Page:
Intellectual property and competition

24.4 DP 68 discussed the tension between intellectual property laws and competition law in promoting innovation. While both ultimately seek to increase competition and efficiency within markets to benefit of consumers, their modes of achieving this goal differ:

competition law strives to maintain a consistently competitive market whilst intellectual property law is content to allow mild distortions in market conditions to realise long term benefits. Thus, despite the common goal, intellectual property law’s mode of achieving market efficiencies is antithetical to competition law’s view of acceptable behaviour. It is this ideological impasse that produces tension.[5]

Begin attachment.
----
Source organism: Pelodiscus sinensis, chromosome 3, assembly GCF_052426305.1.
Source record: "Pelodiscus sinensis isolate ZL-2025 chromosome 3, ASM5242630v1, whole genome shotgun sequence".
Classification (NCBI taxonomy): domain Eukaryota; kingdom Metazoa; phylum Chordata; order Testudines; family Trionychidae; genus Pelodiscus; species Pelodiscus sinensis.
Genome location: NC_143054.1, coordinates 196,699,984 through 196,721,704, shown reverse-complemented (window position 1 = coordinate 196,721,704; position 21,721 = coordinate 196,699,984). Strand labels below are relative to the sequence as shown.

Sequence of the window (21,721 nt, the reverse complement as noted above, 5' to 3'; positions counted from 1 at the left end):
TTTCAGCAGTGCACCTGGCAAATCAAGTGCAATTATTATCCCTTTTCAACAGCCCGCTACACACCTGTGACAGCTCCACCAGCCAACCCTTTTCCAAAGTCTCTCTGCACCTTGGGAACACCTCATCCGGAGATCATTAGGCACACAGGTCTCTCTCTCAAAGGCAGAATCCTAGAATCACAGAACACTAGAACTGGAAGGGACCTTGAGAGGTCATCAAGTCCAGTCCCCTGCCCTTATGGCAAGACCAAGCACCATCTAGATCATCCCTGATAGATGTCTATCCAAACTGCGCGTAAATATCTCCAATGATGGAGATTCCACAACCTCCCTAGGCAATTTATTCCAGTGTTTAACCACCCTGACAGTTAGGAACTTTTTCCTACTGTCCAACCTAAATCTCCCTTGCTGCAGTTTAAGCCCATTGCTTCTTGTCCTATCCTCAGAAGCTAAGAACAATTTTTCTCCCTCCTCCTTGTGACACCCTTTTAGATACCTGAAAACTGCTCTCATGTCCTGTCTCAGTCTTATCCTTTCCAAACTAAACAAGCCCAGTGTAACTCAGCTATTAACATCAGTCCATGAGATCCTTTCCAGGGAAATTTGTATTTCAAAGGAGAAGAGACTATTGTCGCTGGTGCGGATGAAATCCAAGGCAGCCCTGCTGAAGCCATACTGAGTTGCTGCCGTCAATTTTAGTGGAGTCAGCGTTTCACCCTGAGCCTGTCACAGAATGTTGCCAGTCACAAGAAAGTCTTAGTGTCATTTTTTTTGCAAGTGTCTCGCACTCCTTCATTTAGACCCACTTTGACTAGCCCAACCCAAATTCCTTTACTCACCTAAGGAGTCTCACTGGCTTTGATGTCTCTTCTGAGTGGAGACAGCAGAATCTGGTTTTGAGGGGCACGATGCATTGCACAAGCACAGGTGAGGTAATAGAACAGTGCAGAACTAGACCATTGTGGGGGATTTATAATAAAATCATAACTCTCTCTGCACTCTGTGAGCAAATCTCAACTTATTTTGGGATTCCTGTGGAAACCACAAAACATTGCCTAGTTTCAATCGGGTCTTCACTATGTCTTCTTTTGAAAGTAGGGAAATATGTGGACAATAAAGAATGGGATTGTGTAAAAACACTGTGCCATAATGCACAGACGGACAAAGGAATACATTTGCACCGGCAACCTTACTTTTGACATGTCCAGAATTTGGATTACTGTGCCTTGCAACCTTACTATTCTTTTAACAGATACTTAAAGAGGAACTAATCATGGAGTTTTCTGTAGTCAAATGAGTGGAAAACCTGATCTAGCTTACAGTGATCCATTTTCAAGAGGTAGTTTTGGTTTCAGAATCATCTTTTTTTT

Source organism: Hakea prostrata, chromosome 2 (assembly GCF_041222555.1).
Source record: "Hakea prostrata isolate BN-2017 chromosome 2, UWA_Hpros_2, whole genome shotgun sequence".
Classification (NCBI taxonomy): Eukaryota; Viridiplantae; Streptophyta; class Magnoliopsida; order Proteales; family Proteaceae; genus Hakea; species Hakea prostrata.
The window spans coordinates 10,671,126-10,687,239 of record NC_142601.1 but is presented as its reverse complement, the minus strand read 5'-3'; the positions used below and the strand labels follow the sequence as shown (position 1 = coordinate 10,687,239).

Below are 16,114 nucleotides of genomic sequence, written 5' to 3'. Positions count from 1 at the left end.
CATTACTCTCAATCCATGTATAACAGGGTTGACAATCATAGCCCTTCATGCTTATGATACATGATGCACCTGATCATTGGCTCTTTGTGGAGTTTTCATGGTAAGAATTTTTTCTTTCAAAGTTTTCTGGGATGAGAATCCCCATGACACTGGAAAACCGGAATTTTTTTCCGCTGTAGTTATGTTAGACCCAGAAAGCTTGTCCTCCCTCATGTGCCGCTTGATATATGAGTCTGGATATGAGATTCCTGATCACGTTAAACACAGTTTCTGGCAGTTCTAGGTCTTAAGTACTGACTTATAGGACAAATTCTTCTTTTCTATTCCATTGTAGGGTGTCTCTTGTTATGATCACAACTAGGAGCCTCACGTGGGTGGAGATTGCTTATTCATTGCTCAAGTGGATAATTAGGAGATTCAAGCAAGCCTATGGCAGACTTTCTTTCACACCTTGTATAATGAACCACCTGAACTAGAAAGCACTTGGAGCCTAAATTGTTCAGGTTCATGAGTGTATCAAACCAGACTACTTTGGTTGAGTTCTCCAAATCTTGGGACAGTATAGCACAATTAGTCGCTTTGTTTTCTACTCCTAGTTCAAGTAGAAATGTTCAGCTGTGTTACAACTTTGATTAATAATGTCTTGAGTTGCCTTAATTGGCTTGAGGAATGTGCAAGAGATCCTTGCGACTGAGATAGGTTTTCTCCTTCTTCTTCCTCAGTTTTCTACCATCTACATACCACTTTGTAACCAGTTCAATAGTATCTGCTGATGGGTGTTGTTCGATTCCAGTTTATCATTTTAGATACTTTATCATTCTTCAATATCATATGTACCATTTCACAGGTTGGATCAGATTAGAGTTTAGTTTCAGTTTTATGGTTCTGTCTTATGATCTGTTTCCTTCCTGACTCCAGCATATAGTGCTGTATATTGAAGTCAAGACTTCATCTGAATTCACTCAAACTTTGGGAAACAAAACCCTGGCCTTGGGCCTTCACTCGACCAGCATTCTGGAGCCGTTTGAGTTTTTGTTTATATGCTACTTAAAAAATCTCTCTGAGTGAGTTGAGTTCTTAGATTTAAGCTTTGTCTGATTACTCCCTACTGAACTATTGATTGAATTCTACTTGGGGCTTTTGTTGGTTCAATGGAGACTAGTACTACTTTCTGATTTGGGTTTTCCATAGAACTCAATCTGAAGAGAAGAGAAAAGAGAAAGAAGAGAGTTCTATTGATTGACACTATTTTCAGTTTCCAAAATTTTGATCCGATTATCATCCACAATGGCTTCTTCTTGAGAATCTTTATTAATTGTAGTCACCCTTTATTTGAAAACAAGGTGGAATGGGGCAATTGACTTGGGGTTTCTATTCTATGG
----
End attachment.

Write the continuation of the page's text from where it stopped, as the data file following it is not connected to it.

24.5 The Australian Competition and Consumer Commission (ACCC) suggested that the interaction between these laws raises several crucial questions, including what types of incentives are necessary to encourage innovation to the level that is best for society; and whether society benefits most if it rewards initial innovation through broad intellectual property protection, or fosters successive innovation by requiring access to such intellectual property.[6]

[5] P Tucker, ‘Refusal to Licence Intellectual Property Rights and Misuse of Market Power: Where is the Line in the Sand?’ (1999) 10 Australian Intellectual Property Journal 78, 79–80.

[6] Australian Competition and Consumer Commission, Submission P64, 12 December 2003.